Mattingly is a prodigal Texan who has never met a mountain that he didn’t love. He is a music fanatic whose interests range from Celtic acoustic guitar to Russian chant. His wife, Debra Bridges Mattingly, is a public librarian and they have two grown children, Sarah Jeanne Wagner, and Frye Lewis Mattingly. The Mattinglys are members of St. Anne’s Orthodox Church in Oak Ridge, Tenn.
Clemente Lisi is assistant professor of journalism and media at The King’s College in New York City, Co-Director of the NYC Semester in Journalism (NYCJ) and co-advisor of student publications. He has worked as a journalist and editor for more than two decades. In that time, he has been an editor at major metropolitan dailies such as The New York Post and The New York Daily News. He also has experience in the digital space, serving as senior editor at ABCNews.com. He is a graduate of the Columbia Graduate School of Journalism and worked as an adjunct professor at Fordham University, where he obtained his bachelor’s degree. He has worked primarily in the area of breaking news and sports.
Peter Freeby is the Program Associate for the McCandlish Phillips Journalism Institute. He is also an independent designer and creative manager, making printed and digital books and periodicals; building growth strategies; illustrating ads, animations and comics; and designing and coding websites and marketing campaigns.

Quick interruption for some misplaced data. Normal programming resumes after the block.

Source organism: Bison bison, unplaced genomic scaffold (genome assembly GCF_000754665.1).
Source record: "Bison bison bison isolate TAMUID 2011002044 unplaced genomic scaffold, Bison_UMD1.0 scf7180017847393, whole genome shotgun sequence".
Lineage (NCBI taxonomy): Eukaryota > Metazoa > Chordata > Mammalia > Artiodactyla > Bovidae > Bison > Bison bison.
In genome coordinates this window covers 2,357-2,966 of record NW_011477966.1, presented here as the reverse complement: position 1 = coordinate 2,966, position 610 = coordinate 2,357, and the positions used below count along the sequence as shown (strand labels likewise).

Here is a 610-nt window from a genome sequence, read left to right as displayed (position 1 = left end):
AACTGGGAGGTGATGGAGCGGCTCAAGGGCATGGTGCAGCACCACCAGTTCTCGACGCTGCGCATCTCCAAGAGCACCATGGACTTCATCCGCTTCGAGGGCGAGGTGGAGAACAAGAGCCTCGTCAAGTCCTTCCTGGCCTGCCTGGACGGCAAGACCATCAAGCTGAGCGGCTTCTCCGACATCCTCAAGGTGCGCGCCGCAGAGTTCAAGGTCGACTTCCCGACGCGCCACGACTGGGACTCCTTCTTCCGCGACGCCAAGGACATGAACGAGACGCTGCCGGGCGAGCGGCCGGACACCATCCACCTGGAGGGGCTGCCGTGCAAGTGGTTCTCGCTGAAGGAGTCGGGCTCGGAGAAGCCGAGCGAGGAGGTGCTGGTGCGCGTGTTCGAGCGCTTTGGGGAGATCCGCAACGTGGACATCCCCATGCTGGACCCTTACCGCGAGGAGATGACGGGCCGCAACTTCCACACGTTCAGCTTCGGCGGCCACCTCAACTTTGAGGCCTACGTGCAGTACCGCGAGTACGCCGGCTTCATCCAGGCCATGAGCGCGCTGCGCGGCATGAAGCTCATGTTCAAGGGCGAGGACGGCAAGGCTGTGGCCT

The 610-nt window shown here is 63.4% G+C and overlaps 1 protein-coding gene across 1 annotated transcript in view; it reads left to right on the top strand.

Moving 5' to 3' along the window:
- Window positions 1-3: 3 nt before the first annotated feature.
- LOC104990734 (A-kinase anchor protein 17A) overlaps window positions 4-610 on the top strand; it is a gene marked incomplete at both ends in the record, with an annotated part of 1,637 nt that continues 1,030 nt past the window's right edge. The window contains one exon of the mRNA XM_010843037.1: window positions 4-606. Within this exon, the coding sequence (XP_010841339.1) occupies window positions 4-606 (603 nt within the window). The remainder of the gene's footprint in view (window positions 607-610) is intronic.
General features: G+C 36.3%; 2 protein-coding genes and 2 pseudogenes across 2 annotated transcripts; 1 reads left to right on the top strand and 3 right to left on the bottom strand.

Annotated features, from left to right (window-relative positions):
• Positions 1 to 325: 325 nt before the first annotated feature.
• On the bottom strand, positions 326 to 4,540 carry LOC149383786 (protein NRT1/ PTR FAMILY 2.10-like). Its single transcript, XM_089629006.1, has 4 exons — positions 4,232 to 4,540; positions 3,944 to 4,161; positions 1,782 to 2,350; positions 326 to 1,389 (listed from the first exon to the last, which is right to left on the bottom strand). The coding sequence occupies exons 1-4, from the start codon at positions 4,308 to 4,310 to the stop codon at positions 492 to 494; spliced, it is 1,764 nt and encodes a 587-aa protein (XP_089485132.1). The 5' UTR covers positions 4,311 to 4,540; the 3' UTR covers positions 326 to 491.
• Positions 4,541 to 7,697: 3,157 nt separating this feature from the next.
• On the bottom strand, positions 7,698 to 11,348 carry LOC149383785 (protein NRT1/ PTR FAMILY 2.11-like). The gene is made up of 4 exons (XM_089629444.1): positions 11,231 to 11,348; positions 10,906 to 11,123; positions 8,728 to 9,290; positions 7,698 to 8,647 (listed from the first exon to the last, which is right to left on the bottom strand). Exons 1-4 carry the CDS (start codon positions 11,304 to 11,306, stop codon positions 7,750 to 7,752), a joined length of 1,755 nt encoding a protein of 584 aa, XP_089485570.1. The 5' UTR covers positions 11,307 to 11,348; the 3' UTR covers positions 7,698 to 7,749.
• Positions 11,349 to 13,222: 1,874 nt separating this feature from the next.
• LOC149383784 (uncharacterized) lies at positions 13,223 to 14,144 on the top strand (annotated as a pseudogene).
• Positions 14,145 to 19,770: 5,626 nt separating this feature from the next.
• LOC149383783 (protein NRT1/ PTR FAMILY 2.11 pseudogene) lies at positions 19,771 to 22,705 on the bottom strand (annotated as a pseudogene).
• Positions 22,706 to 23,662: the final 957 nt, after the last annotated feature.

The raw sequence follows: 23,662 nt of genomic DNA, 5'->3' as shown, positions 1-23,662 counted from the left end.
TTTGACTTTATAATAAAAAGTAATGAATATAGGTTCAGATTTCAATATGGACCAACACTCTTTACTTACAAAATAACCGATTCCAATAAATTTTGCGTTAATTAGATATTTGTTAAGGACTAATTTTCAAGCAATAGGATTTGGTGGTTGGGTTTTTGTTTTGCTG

John McCandlish Phillips, born in Glen Cove, NY, was a born-again Christian and a star reporter for The New York Times for 21 years, from 1952 to 1973. In an era of legendary writers such as David Halberstam, Richard Reeves and J. Anthony Lukas, Phillips was said to be among the very best. Gay Talese—another of those legends—once called him “the Ted Williams of the young reporters… the only one guy I thought I was not the equal of.” His editor, Arthur Gelb, described him as the most original stylist he had ever edited.
Phillips became a Christian as a young man, in 1950, just before entering the U.S. army. Faith in God and compassion for human souls would become hallmarks of his life—and of his reporting. His stories, Talese wrote, “were invariably distinguished by their fine use of language, their slightly archaic, almost biblical precision and conciseness, often their humor, and always the author’s compassion for his subject.” Talese also wrote that Phillips “is not interested in winning a Pulitzer Prize…. He wants to redeem people.”
Phillips retired from The Times in 1973 to pursue a wider variety of endeavors. In particular, he mentored young Christians; wrote books such as The Bible, the Supernatural and the Jews, and What Every Christian Should Know about the Supernatural; and supported the work of the New Testament Missionary Fellowship, an evangelical church that he co-founded in 1962—and which continues to minister in Manhattan and the greater New York City area today. He remained a faithful and prayerful servant of God until his death, at 85, in 2013.